This is what the very first VideoSift looked like.
I seeded the site with as many good videos as I could find, and then made it public. Initially, the only promotion I did was to post it to the Metafilter Projects section and the Pligg forums. Straight-off the bat we started getting some good traffic. I attribute most of the initial success, again, to Metafilter. Metafilter Projects is a nice way to announce new web projects and Matthowie himself gave us a nod of approval on his blog.
To this day, I don't know why VideoSift really took off. It wasn't first to market - there was another video voting meta-site called VideoBomb (now defunct) that kicked off a week before us, and had lots of press attention. I was so pissed because even though I had been working on it for over a month, it made VideoSift look like an also-ran.
Some blogs were starting to link to VideoSift based on the positive reception on Metafilter. One of these blogs was a new "boingboing-esque" blog called "The itinerateSurfer" (now defunct). The proprietor was a young man known as "Sourbrew" on Metafilter. We exchanged emails and started Google chatting. I was happy to have someone to share my experience with. Someone who understood the language of page views and visits and launching a new web site.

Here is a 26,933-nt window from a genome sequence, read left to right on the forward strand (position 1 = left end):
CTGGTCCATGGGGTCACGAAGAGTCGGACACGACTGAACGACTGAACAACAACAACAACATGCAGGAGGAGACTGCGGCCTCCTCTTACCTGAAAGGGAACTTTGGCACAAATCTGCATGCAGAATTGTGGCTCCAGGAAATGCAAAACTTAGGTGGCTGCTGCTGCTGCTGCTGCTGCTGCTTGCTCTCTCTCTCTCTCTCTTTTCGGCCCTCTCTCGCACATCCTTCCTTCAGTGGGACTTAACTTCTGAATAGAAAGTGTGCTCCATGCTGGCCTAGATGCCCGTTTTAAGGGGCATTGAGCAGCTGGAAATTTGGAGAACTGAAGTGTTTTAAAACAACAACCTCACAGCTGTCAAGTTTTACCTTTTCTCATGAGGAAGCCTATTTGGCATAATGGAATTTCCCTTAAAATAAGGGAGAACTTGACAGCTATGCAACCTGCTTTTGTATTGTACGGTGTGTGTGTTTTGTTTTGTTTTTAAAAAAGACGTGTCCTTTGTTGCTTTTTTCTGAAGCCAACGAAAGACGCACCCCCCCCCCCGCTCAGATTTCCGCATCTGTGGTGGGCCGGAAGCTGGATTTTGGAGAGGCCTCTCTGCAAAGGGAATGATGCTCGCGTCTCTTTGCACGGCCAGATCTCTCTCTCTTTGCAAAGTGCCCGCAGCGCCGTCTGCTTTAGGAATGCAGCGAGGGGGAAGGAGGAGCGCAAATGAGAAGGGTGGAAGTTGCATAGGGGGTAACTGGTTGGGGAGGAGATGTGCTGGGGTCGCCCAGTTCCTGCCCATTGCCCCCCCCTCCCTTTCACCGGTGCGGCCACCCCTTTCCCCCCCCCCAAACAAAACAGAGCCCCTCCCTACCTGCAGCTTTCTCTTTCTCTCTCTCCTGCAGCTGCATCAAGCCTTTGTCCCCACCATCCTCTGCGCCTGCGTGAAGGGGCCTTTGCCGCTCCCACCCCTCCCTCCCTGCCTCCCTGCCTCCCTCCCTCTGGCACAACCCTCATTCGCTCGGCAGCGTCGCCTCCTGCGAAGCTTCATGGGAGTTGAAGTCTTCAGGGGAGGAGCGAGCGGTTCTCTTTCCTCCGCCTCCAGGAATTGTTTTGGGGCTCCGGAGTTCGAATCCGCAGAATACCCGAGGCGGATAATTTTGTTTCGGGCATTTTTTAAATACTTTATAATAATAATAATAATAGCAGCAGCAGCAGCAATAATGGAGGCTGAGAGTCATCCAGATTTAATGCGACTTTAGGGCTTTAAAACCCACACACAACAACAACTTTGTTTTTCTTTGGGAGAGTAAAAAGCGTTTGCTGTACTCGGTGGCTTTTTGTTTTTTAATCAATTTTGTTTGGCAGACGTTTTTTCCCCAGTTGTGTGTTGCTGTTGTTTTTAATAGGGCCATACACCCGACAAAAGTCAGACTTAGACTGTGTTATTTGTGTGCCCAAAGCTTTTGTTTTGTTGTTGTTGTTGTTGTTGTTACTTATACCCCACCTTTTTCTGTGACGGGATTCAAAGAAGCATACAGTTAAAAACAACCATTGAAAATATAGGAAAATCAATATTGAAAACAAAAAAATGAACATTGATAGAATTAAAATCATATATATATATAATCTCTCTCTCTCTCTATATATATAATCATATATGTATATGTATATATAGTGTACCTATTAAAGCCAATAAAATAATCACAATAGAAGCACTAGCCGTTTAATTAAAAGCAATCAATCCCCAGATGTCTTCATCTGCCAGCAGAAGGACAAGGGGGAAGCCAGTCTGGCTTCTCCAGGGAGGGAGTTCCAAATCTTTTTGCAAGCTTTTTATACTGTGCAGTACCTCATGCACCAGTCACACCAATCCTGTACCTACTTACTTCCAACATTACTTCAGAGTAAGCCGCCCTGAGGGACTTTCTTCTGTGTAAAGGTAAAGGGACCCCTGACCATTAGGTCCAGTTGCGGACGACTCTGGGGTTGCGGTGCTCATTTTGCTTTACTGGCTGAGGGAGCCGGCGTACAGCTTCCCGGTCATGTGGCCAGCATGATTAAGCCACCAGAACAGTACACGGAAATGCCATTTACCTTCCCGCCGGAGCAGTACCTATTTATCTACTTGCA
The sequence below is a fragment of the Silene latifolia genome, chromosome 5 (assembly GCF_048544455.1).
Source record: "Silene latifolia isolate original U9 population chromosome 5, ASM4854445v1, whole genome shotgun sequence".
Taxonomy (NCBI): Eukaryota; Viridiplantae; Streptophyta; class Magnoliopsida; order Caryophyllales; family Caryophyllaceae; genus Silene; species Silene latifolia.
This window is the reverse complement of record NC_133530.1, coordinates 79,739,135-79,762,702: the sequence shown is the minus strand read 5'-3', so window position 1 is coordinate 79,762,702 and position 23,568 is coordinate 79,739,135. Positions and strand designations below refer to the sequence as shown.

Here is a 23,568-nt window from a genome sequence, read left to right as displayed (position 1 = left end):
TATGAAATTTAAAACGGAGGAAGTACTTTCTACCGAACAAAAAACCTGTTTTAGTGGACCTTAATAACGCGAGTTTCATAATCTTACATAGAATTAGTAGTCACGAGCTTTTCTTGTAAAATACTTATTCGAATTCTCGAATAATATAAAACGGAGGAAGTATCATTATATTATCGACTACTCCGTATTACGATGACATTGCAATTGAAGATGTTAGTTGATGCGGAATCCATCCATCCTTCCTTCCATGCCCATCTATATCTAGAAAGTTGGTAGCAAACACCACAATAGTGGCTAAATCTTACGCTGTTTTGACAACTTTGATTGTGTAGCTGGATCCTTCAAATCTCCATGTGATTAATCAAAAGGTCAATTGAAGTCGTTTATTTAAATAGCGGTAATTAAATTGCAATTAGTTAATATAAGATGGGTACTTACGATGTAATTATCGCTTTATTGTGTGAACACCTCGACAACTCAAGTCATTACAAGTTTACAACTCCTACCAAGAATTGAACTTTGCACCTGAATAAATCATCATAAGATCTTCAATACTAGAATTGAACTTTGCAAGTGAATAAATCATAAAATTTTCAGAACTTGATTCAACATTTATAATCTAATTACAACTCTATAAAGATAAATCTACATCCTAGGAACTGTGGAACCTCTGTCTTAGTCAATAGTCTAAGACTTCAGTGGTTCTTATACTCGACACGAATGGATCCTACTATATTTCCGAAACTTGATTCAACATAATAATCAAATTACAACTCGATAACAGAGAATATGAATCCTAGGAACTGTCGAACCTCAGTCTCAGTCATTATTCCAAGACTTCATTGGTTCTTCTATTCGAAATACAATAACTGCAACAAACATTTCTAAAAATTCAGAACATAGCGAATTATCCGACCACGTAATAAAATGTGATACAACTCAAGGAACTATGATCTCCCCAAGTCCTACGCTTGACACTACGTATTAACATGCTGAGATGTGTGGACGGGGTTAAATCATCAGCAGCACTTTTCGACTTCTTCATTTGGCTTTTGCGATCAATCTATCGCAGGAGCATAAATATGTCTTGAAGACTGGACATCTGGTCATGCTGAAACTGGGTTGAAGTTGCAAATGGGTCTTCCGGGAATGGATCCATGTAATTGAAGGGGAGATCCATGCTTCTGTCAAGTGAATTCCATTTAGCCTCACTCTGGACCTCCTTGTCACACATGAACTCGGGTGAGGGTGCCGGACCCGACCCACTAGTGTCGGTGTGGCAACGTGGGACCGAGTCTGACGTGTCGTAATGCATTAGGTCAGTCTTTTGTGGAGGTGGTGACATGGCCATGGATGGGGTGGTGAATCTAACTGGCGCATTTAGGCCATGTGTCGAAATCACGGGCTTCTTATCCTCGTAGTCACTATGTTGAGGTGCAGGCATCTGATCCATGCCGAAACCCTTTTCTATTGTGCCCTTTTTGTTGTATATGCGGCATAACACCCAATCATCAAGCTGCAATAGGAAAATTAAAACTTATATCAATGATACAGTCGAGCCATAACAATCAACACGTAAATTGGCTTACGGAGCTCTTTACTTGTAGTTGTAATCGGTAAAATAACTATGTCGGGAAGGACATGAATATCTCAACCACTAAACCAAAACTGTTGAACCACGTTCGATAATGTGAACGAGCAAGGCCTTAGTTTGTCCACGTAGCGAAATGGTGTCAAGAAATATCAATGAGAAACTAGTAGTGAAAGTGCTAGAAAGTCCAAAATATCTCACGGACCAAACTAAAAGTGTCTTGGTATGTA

After the initial buzz started to die down, I was worried that the momentum would end. I began to post more videos myself to make sure the content was fresh. There was no "hotness" algorithm on the front page- if a post got 3 votes it made it to the top of the front page. I also made a sockpuppet account so it didn't look like all the posts were from me. I can now exclusively reveal that my sockpuppet from those early weeks was @alowicious.
Sourbrew was based on the US East Coast. He helped to keep videos posted during prime time in the US while I was asleep in Australia. Traffic was getting lower and we started to wonder if VideoSift would have a future. As we were both active members on Metafilter, I asked Sourbrew to post VideoSift content to the Metafilter front page as if it was something he had just discovered. This is a clear violation of Metafilter rules as he was definitely involved in VideoSift by that time and it would be considered a self-post. Here is the post that kick-started VideoSift and set it on the road to become a growing, self-supporting community.
I realize this is hypocrisy. I run a community founded on the merits of no self-promotion, yet baked into our site's beginnings is an act of self-promotion and disregard for the rules of a similar community. I regret this. It's rubbed me like a piece of sand over the years. I also think there's a good chance the VideoSift might not have survived without that spark.
From that day forward, Sourbrew and I did not need to work on creating content. Instead we were admins and moderators. As VideoSift really started to take off, Sourbrew decided that he wanted to use his real name. He became known as James Roe.
Still to come: